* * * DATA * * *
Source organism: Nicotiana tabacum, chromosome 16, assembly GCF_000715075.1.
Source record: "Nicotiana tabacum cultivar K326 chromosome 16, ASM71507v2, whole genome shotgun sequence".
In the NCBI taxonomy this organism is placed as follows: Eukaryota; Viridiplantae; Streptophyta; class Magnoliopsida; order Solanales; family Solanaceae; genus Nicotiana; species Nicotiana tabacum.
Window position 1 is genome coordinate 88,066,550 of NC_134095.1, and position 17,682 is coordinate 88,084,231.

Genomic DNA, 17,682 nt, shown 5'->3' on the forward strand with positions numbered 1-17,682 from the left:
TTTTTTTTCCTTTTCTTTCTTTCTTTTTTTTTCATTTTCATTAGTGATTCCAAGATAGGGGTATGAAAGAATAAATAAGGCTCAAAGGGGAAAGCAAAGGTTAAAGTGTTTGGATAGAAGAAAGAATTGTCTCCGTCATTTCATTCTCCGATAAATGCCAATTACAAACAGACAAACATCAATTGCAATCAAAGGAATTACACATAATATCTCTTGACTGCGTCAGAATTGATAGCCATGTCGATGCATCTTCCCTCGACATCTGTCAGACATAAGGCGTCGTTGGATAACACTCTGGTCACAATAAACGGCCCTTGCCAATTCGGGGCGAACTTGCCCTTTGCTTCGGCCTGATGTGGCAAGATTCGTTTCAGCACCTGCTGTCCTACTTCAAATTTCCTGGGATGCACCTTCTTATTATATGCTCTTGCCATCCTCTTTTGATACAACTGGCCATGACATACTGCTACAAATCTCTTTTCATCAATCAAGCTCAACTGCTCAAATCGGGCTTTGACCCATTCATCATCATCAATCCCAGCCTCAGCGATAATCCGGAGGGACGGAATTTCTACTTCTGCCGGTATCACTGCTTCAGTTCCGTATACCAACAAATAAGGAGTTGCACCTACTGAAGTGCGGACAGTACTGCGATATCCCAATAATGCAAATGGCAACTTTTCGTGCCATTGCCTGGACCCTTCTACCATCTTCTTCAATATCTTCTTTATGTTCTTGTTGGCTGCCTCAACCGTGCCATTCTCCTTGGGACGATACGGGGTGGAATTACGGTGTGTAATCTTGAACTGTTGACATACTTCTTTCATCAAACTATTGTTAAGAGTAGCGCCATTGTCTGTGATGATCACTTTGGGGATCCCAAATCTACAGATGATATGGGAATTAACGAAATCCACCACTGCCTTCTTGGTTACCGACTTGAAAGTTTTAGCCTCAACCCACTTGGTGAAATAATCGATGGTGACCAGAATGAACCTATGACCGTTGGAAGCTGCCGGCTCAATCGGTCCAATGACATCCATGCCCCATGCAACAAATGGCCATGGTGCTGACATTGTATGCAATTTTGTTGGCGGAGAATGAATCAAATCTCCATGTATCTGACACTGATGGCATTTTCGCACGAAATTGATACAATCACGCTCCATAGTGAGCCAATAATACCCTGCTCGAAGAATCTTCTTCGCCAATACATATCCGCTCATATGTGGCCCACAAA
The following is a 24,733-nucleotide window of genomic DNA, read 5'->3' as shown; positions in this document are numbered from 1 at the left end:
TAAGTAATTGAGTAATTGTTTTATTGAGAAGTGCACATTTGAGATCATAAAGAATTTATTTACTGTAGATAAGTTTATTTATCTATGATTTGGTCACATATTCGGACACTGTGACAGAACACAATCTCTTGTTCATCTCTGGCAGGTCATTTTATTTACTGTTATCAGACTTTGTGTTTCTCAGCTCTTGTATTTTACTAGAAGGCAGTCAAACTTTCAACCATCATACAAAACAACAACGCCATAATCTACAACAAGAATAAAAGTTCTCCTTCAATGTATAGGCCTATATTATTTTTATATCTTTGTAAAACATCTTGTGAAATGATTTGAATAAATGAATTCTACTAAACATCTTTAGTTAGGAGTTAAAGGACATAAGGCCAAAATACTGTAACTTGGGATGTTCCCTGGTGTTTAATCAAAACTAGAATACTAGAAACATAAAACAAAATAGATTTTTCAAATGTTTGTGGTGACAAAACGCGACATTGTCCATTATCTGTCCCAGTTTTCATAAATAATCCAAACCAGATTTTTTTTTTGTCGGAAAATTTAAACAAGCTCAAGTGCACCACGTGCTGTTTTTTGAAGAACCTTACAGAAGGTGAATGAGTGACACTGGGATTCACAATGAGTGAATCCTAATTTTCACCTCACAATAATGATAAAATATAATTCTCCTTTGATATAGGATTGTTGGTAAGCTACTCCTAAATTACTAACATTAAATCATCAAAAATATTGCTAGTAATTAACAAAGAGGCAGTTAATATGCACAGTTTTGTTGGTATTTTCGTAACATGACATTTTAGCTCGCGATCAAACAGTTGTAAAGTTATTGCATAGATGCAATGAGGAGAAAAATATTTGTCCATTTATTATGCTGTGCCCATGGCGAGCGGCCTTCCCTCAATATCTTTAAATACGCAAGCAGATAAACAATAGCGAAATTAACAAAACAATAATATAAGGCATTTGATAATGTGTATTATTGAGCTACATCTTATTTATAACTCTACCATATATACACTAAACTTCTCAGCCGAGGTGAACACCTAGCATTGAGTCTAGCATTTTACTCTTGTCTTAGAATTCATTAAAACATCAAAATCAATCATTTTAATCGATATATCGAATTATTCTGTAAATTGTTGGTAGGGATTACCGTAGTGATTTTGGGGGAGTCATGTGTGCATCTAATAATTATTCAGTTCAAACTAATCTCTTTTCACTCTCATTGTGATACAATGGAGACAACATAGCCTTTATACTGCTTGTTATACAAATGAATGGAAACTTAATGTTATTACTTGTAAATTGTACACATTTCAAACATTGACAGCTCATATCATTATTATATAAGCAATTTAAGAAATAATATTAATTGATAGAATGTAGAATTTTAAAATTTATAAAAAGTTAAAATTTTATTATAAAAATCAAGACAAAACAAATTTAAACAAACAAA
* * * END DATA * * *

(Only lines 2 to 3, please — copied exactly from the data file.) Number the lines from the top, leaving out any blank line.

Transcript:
Source record: "Nicotiana tabacum cultivar K326 chromosome 16, ASM71507v2, whole genome shotgun sequence".
In the NCBI taxonomy this organism is placed as follows: Eukaryota; Viridiplantae; Streptophyta; class Magnoliopsida; order Solanales; family Solanaceae; genus Nicotiana; species Nicotiana tabacum.